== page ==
Pages 51 through 65 of a novella, and the conclusion to the tale. NEWS - The sequel to Rarest of the Wild, Rarest's Child, by Miguel Ettema, can no longer be found on Elfwood, but for those of you who followed the story, I have good news. Though Miguel has removed himself from Elfwood due to the demands of his schooling, the last section and conclusion of Rarest's Child, as I am the co-author, will be appearing here once we've finished writing and editing it. The bulk of the story, which was written by Miguel and won two Mod's Choice awards, I will have permission to post on my homepage once the entire tale is finished.
A spy plane pilot is captured by the enemy...will this be his last interrogation?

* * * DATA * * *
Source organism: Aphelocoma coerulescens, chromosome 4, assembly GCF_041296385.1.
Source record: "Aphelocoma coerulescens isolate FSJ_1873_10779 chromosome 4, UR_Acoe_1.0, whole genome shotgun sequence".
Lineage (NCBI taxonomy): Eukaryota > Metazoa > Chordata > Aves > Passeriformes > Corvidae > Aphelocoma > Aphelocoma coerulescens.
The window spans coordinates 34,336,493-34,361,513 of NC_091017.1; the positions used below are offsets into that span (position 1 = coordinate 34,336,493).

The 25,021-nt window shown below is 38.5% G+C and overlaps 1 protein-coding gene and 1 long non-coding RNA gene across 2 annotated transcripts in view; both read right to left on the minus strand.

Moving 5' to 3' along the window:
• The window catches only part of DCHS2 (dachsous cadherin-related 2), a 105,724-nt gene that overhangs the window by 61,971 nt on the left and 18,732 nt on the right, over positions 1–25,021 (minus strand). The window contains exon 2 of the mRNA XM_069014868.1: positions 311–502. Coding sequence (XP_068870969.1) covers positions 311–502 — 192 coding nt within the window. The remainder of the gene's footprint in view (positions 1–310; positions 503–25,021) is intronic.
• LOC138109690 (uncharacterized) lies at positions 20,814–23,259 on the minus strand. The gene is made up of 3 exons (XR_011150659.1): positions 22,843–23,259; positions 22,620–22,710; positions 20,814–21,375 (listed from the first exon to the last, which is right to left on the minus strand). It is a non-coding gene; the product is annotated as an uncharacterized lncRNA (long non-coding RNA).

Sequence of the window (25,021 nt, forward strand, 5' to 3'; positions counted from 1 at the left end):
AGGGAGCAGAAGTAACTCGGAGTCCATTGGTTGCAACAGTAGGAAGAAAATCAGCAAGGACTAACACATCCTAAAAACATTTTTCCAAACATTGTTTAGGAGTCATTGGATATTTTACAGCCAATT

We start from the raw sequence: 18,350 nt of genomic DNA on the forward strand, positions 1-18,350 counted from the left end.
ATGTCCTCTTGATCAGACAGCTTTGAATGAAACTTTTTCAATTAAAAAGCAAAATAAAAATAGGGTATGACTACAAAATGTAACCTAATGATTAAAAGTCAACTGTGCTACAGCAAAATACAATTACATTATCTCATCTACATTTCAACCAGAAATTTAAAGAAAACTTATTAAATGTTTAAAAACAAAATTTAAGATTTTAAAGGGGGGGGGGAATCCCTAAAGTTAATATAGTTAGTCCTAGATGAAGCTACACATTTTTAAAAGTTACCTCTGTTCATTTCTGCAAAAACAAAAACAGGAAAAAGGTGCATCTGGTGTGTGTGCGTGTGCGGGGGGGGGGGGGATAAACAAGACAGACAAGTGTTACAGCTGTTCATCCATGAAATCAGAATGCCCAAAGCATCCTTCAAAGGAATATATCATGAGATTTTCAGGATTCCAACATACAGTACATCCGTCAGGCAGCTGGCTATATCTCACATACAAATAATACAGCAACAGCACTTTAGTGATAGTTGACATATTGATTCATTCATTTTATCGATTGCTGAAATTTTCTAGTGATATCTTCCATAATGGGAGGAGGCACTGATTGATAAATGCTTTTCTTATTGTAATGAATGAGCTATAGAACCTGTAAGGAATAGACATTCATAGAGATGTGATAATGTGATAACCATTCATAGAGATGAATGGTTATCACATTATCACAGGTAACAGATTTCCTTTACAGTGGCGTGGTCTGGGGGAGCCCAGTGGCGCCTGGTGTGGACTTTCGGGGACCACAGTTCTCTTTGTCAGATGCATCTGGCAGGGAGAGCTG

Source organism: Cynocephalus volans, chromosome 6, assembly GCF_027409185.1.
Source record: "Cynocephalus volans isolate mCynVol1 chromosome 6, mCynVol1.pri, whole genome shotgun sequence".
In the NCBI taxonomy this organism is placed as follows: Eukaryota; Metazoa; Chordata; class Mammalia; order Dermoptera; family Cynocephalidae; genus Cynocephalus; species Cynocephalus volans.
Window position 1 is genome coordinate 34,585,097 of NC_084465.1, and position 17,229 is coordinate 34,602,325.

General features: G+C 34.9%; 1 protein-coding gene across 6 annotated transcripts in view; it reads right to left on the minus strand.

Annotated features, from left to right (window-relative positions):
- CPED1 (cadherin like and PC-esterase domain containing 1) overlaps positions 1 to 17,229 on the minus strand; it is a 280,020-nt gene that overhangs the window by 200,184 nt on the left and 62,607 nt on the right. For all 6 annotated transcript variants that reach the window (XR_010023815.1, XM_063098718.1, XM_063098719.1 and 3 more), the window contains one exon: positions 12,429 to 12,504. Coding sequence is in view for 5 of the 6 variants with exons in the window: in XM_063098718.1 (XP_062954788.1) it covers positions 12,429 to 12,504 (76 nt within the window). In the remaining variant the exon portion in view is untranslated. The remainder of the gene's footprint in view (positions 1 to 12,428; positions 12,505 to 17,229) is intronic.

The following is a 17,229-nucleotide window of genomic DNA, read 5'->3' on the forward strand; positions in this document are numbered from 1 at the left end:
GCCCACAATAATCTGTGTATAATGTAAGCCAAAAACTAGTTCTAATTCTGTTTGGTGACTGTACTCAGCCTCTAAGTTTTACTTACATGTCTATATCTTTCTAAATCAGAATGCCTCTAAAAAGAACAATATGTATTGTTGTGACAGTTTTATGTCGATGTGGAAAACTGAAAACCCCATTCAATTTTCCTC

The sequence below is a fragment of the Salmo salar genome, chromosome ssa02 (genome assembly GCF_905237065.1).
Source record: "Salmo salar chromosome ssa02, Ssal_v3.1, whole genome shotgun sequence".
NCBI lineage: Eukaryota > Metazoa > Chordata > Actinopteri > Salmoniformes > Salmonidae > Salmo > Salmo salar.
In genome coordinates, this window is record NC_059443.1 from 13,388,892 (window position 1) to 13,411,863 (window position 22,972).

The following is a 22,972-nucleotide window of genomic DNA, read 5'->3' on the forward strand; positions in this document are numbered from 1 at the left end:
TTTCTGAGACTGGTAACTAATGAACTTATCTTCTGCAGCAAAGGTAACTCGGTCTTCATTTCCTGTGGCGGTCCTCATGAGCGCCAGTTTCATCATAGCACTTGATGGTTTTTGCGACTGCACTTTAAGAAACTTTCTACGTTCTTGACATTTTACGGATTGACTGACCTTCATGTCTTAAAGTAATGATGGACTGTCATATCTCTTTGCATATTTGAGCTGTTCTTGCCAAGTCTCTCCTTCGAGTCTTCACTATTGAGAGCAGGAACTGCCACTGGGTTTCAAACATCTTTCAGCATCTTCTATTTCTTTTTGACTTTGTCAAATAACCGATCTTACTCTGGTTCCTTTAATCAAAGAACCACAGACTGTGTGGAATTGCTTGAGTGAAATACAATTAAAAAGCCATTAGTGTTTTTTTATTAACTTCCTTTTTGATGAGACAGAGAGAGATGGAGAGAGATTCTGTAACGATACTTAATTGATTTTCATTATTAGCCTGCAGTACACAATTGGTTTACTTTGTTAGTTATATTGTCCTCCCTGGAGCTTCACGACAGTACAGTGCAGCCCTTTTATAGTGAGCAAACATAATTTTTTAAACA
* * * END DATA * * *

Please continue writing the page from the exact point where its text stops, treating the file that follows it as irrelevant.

This is one that I did in school in year 8. Wow even though i'm now only 19, reading this feels nostalgic, but makes me realise how much i had to learn at the time. I've changed a few lines and words here and there to make it a lot smoother and understandable, but on the most part it's more or less exactly how i originally wrote it.
Another story set in the Emejre universe. This one tells the story of the event that sets the entire Emejre Revolution in motion.
Ah, a rousing good sea-story! One of my works that I am very proud of, this story began as a fan-fic for the comic book Tellos, but I fixed a few things so that I could present it to everyone here. This is a classic swashbuckling tale of a young child, Seen, and his exploits onboard the fastest ship in Aristea, the Mercury, with a pleasent surprise ending.